One hundred and eleven years after Brazil abolished slavery, the number of workers deprived of their freedom is still huge. They raise cattle, produce charcoal, sugar cane or timber. Some of them, most undocumented Bolivians, work in basements of small apparel factories in São Paulo and other metropolis.
According to the latest official statistics, the country also counts at least 1.2 million young workers between the ages of 5 and 13 – even if Brazilian law forbids those under 14 to work. If you add teens up to 18 years-old, you will have more than 5 million underage Brazilians in the market place. A huge percentage of them receive no salary.
This number includes teens “adopted” informally to work as housekeepers and submitted to very long hours. It also includes many sexual workers. Brazil’s highway police recently identified more than 1,800 truck stops around the country where minors offer sexual services.
A report released in September by the US Department of Labor, aiming to shed lights on “exploitative working conditions in the production of goods” in 77 countries, concludes that there is fair evidence that several Brazilian industries are responsible for perpetrating these irregular labor practices.
But the report also acknowledges that the government “has taken an exemplary, multifaceted approach to the elimination of child and forced labor.” It has “improved its legislative framework, enforced these laws effectively, established targeted action plans to combat child labor, forced labor, and trafficking in persons”, among other initiatives.
Last October, Brazil and a few other countries signed an agreement to work together to eradicate child labor by 2020, with the support of the International Labor Organization.
The Brazilian government also created the so-called “Dirty List” (Lista Suja) of forced labor cases, including the names of companies and property owners who use workers under forced labor conditions.
In my former job, as a Social and Environmental risk analyst for Banco Real, one of the main financial institutions in the country, we wouldn’t offer credit to companies included in the Dirty List without promoting extensive auditing of their labor conditions and verifying their compliance to a series of laws.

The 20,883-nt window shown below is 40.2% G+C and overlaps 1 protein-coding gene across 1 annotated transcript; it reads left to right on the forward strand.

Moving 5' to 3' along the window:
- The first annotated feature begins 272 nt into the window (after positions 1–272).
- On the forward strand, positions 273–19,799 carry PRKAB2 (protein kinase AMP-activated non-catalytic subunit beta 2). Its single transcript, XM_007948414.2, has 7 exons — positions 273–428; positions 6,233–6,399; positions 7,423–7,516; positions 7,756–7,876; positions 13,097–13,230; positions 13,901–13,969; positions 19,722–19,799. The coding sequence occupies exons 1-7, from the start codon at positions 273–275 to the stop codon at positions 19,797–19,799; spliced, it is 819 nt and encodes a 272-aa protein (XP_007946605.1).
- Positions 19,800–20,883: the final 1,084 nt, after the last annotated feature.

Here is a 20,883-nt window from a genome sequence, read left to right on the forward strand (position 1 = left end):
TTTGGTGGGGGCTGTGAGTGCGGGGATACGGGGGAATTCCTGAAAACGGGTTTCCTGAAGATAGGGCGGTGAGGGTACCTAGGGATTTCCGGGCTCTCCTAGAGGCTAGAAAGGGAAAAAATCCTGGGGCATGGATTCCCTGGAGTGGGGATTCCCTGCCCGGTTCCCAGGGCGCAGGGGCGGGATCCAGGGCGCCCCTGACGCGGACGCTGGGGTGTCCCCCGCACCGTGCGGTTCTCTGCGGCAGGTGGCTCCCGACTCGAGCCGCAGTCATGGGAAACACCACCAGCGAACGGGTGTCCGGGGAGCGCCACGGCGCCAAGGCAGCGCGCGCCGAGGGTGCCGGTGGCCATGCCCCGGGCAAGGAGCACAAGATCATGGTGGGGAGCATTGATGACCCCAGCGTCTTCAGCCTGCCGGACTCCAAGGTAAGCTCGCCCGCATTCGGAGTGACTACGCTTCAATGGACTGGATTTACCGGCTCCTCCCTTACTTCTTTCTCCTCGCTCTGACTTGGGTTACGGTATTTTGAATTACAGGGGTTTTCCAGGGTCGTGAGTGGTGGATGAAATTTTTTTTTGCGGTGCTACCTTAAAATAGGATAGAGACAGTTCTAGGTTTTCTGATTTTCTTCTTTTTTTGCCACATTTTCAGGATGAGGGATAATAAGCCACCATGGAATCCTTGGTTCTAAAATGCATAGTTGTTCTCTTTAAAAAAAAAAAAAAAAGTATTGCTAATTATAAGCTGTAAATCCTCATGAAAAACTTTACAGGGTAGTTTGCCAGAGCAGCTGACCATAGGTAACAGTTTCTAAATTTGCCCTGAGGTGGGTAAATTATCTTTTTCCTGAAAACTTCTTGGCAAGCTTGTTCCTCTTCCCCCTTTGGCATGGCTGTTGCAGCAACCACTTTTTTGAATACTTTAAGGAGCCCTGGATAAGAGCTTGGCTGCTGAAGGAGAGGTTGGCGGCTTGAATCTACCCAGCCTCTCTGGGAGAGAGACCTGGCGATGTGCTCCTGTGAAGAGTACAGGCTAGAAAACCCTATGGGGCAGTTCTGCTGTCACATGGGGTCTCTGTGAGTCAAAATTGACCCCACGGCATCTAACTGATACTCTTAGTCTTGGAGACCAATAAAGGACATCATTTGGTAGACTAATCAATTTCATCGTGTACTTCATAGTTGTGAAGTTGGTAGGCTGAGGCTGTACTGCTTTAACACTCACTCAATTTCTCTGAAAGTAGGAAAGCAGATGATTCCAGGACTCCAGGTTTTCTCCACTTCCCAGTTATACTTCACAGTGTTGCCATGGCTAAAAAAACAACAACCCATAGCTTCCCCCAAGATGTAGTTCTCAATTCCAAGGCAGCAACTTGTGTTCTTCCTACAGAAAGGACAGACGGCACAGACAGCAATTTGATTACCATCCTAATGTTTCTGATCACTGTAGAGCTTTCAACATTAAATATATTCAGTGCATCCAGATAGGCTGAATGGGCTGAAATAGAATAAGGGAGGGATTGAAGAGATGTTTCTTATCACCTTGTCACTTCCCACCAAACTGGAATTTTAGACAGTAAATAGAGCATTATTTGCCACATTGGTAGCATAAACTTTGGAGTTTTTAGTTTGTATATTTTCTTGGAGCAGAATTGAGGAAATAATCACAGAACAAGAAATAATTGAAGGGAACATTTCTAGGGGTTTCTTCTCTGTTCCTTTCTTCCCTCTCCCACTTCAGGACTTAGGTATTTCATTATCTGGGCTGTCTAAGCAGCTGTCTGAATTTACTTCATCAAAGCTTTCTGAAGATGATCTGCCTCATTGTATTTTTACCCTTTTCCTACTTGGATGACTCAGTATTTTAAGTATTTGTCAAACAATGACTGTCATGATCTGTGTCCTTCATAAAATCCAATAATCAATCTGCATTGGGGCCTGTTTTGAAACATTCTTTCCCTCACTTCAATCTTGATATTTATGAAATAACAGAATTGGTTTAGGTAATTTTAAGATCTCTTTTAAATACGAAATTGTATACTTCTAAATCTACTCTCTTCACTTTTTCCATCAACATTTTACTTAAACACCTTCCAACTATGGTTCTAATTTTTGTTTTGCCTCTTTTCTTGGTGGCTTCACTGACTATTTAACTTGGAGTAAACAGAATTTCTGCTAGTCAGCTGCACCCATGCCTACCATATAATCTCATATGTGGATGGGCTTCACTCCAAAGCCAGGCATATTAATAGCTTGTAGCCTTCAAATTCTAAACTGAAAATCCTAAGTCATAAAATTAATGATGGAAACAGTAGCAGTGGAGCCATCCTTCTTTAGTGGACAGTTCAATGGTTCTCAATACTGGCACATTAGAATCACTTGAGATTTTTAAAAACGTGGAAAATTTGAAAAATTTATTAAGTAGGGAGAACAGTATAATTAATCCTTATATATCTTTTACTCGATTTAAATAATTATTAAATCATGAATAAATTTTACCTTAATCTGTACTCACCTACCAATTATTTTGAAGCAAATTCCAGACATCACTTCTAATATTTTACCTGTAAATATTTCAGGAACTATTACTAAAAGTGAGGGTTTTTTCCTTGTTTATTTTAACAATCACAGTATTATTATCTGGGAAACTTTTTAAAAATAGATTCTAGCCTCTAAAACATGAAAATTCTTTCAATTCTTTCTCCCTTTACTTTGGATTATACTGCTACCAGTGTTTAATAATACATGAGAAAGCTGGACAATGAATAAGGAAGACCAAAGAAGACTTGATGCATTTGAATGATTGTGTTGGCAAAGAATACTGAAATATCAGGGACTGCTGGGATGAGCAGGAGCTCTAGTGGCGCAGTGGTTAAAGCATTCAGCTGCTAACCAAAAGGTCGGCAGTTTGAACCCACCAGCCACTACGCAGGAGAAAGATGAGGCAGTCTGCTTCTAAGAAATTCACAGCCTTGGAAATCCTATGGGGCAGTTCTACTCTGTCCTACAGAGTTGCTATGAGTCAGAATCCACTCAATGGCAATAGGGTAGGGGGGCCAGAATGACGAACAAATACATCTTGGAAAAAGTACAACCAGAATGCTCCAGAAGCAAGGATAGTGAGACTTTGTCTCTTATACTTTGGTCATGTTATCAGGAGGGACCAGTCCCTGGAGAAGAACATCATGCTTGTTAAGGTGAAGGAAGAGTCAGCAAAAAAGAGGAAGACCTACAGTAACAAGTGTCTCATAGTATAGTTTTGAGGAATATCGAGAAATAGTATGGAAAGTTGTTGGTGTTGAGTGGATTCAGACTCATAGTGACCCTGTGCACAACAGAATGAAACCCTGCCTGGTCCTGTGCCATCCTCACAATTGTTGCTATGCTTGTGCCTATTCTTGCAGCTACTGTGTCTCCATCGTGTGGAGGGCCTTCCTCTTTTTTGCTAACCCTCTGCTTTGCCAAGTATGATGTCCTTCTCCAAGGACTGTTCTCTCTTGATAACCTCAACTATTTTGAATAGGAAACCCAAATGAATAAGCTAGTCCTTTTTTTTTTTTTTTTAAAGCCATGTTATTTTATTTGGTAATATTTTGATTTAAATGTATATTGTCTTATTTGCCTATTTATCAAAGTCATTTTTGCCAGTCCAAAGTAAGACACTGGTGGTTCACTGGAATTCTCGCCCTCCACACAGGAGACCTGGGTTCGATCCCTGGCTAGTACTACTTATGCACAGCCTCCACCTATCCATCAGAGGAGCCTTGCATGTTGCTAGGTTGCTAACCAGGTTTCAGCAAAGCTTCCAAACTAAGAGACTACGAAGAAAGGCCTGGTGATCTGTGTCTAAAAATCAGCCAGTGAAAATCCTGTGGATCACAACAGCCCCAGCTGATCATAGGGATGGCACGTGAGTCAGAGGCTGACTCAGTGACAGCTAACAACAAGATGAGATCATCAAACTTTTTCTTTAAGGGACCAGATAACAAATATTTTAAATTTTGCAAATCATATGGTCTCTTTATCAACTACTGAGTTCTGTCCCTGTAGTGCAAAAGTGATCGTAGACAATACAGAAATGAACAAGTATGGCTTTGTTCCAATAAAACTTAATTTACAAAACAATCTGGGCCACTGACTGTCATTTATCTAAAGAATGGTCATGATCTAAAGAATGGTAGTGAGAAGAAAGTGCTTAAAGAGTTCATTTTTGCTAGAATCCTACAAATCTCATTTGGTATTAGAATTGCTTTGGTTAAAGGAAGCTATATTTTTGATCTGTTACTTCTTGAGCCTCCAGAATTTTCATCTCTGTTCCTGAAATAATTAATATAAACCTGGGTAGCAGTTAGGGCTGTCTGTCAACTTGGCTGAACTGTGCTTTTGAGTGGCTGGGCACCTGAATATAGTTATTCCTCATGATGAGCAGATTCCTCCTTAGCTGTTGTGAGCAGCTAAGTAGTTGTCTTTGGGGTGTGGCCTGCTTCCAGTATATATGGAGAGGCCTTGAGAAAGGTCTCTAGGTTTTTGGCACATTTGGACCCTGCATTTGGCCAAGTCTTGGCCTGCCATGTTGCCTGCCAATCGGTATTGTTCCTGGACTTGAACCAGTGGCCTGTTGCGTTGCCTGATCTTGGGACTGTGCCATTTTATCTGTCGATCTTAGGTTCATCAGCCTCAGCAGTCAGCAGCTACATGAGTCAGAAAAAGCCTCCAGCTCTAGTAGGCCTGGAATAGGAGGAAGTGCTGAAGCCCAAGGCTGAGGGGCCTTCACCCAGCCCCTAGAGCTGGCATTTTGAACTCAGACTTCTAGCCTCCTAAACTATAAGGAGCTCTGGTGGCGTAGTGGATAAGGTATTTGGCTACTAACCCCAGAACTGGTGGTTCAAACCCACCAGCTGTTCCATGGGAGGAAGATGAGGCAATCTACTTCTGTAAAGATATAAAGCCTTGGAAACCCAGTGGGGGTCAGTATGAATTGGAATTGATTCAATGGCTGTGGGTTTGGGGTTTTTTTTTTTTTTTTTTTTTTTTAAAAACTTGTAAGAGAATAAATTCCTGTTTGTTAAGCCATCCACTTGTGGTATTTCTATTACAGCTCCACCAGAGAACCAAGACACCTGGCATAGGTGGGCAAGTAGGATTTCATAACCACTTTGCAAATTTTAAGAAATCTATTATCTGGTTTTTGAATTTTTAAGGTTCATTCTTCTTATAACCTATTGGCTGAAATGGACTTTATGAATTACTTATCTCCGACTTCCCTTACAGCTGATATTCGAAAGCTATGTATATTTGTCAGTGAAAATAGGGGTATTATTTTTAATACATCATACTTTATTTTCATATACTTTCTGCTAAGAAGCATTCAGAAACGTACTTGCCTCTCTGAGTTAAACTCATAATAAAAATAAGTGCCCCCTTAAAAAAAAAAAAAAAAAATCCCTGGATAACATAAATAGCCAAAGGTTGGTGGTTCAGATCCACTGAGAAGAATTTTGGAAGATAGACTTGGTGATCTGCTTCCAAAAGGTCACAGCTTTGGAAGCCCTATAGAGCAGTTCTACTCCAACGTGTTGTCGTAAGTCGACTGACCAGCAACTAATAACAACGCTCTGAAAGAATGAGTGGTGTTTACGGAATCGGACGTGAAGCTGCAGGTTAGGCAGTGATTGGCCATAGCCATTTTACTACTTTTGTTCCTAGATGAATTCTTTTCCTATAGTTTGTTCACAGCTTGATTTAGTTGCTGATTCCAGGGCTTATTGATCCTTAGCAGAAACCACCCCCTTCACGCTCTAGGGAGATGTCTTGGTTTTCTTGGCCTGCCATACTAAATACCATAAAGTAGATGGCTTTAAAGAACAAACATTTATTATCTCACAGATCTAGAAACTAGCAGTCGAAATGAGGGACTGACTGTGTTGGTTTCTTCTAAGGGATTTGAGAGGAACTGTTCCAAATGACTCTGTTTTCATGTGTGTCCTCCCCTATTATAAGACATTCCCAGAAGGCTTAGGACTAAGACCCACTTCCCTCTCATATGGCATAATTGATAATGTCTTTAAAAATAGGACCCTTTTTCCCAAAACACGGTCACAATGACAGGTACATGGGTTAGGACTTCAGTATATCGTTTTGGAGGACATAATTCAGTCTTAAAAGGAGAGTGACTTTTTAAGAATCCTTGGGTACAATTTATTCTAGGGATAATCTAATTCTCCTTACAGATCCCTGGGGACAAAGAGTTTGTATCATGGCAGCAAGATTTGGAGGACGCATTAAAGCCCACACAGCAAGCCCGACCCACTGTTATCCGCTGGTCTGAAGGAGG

There are, in fact, evidences that all these federal initiatives are pretty effective.
Between 2003 and 2008, almost 27 thousand people submitted to forced labor were released. Child labor has been steadily declining (in the early nineties, there were around 8 million underage workers in the country). One of the reasons is that the Brazilian economy and middle class are growing. Many families that had to find their kids a job now afford to keep them in school.
It is still not good enough. Civil society and the government have to increase their engagement in this combat against labor practices that are both shameful and deeply rooted.
Brazilian born, French citizen, married to an American, Regina Scharf is the ultimate globetrotter. She graduated in Biology and Journalism from USP (Universidade de São Paulo) and has worked for Folha de S. Paulo, Gazeta Mercantil and Veja magazine as well as Radio France Internationale. Since 2004 she has lived in Santa Fe, New Mexico, in the US. She authored or co-authored several books in Portuguese on environmental issues and was honored by the 2002 Reuters-IUCN Press award for Latin America and by the 2004 Prêmio Ethos. You can read more by her at Deep www.deepbrazil.com.–